Jesus, through out the Bible, asked us to love our neighbors as much as we love ourselves.  We have much to learn about this.

Sure, the religious leaders killed Jesus – but did they win?

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You Can’t Lead Your Employer, Can You?

January 13, 2010 at 2:55 pm (Uncategorized) (, , , , , , , , , , , , , , , , , , , , , , , )

I was called to lead.  Every cell of my being has been honed from the same DNA.  The experiences of my past have taught me to ignore the bastards, damn the torpedoes, and to charge forward with fresh memories of the Nazis bombing Pearl Harbor!  It’s what I I’ve been called to do.

In the past several years I’ve been a part of a movement within Adventism to restructure the administrative, bureaucratic, and leadership systems of the church.  It has been fun, and challenging.  In a nutshell, this involved moving from a democratic system, to a leadership-driven system.  To move from an elected board that sees itself as the boss, to a board that provides accountability and boundaries to the leader.

Where this has been done, outside of Adventism, it has worked well – sometimes.  However it requires senior leadership to be well differentiated and to not have a failure of nerve.  Both of these are a lot to ask.  In fact, this is quite a battle, and those with whom I was working with have all suffered a lot of setbacks.  Our general was removed from his position and is now in exile in SE Asia.  His assistant is learning to keep her head down and not make eye-contact, while she continues to tweak the system from the sidelines.  Several of us field officers have either been removed, or voluntarily left our positions.  It doesn’t look like the battle is being won right now.

I was talking to a friend the other day and as we talked about and around these issues, he mentioned that the reason he left his previous church is because he didn’t see this “mixed system” working.  I paused a long time as I tried to absorb the import of what he just said.  “What did that mean?” I thought.

This morning, I awoke with a thought.  I think I figured it out.

You can’t lead the people who employ you.  You may have the illusion that you lead them, but as soon as you try to hold them accountable, they will turn on you and you’ll find yourself unemployed.

The New Testament model of church leadership is apostolic.  Christ, as the head of the church, which is His body.  Jesus left the 12 apostles in charge, and through their leadership, teaching, and spiritual discipling, they led the church forward.  Neither Old Testament, or New, the church has never operated on a democratic model.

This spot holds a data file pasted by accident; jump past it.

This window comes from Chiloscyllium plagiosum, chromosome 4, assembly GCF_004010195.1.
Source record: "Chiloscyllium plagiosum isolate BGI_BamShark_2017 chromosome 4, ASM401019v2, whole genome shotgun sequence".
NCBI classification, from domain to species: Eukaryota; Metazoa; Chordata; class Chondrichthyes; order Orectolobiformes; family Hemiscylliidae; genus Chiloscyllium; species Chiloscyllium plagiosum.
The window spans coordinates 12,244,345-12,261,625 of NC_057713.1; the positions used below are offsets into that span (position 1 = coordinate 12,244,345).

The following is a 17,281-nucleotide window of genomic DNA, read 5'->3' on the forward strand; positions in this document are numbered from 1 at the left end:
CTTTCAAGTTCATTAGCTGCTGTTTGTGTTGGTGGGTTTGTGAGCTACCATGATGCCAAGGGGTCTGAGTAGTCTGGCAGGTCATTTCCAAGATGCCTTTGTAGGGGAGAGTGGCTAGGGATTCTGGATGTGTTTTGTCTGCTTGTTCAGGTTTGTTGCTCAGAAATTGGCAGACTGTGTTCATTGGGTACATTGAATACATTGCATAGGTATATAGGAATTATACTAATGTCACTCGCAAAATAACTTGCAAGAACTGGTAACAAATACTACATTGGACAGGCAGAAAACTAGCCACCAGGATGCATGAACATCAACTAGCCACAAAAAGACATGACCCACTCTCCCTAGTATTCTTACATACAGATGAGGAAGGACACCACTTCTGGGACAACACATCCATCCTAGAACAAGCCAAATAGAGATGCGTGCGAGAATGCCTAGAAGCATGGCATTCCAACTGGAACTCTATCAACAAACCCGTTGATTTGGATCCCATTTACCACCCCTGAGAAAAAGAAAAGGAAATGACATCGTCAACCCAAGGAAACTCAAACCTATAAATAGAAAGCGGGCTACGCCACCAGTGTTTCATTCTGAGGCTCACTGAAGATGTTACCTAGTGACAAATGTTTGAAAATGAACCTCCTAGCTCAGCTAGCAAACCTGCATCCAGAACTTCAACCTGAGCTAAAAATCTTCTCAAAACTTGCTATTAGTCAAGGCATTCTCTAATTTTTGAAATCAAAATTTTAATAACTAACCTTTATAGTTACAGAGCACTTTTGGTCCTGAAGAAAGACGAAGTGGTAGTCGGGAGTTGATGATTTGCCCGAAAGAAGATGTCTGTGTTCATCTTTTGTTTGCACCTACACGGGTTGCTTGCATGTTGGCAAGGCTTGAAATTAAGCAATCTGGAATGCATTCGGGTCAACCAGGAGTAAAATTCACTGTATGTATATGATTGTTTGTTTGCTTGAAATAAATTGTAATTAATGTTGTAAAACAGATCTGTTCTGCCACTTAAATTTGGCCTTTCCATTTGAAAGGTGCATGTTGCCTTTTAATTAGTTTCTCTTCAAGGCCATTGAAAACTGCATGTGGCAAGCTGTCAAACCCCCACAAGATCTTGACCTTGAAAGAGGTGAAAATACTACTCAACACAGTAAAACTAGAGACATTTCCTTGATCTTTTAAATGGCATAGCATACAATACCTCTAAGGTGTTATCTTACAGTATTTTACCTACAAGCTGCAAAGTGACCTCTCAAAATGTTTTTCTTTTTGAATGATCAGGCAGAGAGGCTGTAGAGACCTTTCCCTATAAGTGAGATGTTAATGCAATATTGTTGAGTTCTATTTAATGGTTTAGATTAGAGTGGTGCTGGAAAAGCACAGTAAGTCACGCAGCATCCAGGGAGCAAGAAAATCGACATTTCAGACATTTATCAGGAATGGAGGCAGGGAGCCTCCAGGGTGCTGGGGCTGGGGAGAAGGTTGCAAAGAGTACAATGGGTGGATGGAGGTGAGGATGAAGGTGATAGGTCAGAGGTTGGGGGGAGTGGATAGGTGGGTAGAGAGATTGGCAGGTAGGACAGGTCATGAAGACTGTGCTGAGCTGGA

If Christ gives the leader, or pastor, a vision of where He wants the church to go, it is up to the pastor to carry that out.  In most cases, as long as these ideas and the pastor’s leadership are not too radical, everything will be fine.  In fact, many church congregations will give the illusion that they are following.  Yet as soon as the pastor begins to lead differently, outside the normal channels, or even in a radical way – the members and lay board will have some tough choices to make.

Will they continue to follow, or will they stand up and exercise their power?

My experience this past year was just this.  Upon hiring me, they told me they wanted a leader and they agreed to my terms of leadership.  But when things got outside of their comfort zone, they wrested leadership away from me and scoffed and the very idea that a pastor would be their leader.  They asserted that it was their church and they are the leaders.

As this debated continued on over the next several months, some of these core lay leaders grew impatient with my unwillingness to surrender to their demands.  Not only was I not called to be a puppet, but I was called to correct the issues prevalent in this congregation.  It would be immoral for me to abandon the people I was fighting for – and leave them in the hands of this proud lot who were ignoring these invisible and discarded people.

I don’t mind a bit of conflict, in fact I know that healthy conflict can lead to better, more intimate relationships.  I was content working through the issues, but as I mentioned in a recent post, at some point the men I was in conflict with chose the nuclear option.  Instead of staying in the discussion, they went to my employer – and the employer, instead of working through healthy conflict mediation, chose to eliminate what they saw as the problem – me.

That’s really too bad, because no matter how badly Imy family and I were hurt by this, ultimately, the church we were leading suffers the most.  The people we were standing up for were hurt, but once we get our feet back under us, we can still serve and empower them.  It is those who missed the opportunity to grow, missed an opportunity to serve others, and missed an opportunity to see things differently – they are hurt the worst.  In their ignorance, they will continue to muddle along – but ultimately, and spiritually, they are the biggest losers.

It’s quite sad – and it helps me to understand why Jesus wept as He looked down on Jerusalem the week before He was crucified.

The wise person will listen to those they aren’t required to listen to – no matter how painful the message.

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They Lied to Me!

October 14, 2009 at 4:47 pm (change, Introspection, Leadership, Musings) (, , , , , , , , , , , , , , , , , , , , , , , , , , , , , , , )

Several things led to our termination:

  1. My Drive to do the right thing – part pathology, part vision.
  2. My wife’s illness.
  3. The mismatch of expectations between the church and us.
  4. The sloppy recruiting process.
  5. The vast difference in values between a liberal church and a conservative pastor.
  6. A failure on the part of church leaders to actually lead.